When Steve had enough of this he simply - but nervously - ran it, albeit in a controlled way which turned the analysis on its head. Rather than him deciding where to place each bet, Steve would run the code and see where the program placed it.
"If I agreed I would congratulate myself and if I disagreed I would tweak the code again. In fact, what I ended up doing was thinking about the bet placement in a lot more detail than I ever would have done otherwise. The result was a program that was able to apply my whole thought process to every single bet it placed and I had to admit towards the end, much to my disgust, that it was better than me."
"I would look at its bet placement and it would sometimes take me a few minutes to figure out why it was right; but usually I would grudgingly agree that it was."
The system isn't cleverer than Steve, of course, but it's blindingly quick and never lazy or distracted. It can multi-task, playing many markets simultaneously, each market and each bet getting the best, focused decision-making applied to it.
Whilst this is only a small part of the overall program, it's a pivotal part and quite possibly the most "intelligent" part. Interestingly, much like the development of the code itself it's only by sitting down and trying to explain it to someone that Steve discovered (or maybe it's just remembered?) how he did it.
"You see why I can't write, I get bored and silly, but it made me laugh. So I left it underscored. Actually, I did take one bit out. My code is the same, full of expletives and childish references to people who will never see it."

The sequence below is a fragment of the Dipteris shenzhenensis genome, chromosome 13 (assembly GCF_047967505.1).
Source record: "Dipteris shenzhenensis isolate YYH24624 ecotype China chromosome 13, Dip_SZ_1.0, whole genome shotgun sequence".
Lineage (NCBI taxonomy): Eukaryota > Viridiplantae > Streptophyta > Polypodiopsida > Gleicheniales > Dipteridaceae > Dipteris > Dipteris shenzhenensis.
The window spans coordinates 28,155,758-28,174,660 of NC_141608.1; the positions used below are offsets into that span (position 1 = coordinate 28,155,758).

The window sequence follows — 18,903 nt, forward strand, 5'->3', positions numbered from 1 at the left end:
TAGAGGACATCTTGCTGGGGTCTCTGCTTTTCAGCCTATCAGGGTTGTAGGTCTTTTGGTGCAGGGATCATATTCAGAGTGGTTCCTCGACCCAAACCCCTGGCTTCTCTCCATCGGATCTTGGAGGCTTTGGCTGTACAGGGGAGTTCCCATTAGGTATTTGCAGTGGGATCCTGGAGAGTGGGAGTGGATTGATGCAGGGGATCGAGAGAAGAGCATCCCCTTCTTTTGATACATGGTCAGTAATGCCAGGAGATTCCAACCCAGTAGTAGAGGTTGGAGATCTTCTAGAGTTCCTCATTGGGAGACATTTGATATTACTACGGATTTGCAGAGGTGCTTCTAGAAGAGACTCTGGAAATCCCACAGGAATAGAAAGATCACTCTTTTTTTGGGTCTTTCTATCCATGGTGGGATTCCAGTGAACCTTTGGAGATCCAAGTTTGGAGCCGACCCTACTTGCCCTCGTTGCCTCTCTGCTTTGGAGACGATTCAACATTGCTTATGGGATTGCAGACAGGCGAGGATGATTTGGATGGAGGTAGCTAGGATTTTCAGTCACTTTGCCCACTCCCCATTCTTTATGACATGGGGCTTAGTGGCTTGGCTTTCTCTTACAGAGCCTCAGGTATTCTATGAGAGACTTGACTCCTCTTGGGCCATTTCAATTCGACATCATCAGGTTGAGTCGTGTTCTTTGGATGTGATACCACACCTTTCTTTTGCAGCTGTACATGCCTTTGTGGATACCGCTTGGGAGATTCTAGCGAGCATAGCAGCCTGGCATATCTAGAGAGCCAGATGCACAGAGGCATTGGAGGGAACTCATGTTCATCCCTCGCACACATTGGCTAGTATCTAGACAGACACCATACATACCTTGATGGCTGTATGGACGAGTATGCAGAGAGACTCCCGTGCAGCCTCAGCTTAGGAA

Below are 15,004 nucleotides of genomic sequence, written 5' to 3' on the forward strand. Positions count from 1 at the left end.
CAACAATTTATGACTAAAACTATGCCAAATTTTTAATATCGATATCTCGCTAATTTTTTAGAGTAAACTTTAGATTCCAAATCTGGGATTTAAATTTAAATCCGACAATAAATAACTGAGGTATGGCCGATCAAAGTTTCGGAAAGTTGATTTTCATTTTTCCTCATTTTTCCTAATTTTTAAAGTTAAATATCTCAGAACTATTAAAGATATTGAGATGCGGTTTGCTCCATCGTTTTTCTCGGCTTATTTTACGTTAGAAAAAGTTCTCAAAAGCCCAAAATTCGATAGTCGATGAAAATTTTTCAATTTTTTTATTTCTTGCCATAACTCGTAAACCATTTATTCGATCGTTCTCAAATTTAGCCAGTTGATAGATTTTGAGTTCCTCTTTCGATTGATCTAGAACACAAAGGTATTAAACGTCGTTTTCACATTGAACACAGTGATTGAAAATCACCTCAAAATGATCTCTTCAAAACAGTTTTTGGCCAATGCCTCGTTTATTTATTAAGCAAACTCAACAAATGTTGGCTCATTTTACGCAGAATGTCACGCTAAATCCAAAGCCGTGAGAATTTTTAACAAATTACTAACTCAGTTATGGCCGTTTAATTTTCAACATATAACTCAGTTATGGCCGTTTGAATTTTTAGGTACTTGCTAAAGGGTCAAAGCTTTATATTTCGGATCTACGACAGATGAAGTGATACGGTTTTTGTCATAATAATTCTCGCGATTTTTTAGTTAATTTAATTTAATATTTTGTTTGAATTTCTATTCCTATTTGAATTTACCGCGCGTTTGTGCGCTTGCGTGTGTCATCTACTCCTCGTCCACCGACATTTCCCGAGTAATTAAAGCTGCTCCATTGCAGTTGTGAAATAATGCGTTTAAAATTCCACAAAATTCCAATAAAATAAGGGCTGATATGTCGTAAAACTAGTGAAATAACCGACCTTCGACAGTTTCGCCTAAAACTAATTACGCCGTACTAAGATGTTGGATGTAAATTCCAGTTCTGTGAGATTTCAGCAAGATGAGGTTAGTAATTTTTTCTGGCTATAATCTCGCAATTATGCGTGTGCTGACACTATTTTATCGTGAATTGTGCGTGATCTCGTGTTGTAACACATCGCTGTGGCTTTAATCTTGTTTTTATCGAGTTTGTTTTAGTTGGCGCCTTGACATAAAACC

It doesn’t always work. So, to an extent you still need a gambler’s nerve. On holiday last year Steve mentioned one of his best days - a win over a few tens of thousands -had been regularly topped by worse days - less tens of thousands, which can’t feel good.
Other people are doing this too, some on quite a grand scale where they are employing rooms full of people doing what he does. This all seems like hard work for Steve; and I tend to agree. I love the fact that he can monitor progress of bets placed on his mobile phone from anywhere in the world and simply make the necessary adjustments to the algorithm if profits take a dip before going back to his pina colada.
The feeling I have with Steve is that the hardest thing for him was taking the plunge; and he confirmed this when I talked to him.
“The biggest risk I ever took was the £200 a month fee I agreed to pay to Betfair as a subscription.”
Steve has benefitted hugely in a very short space of time from working out an advantage in an existing system and then having the guts to exploit it. For that he richly deserves everything he has got and universal accolade in spite of his dress sense.
Robin Bennett has started eight separate companies since 1992, each for less than £5000. He's the author of Start-up Smart - How to start and build a successful business on a budget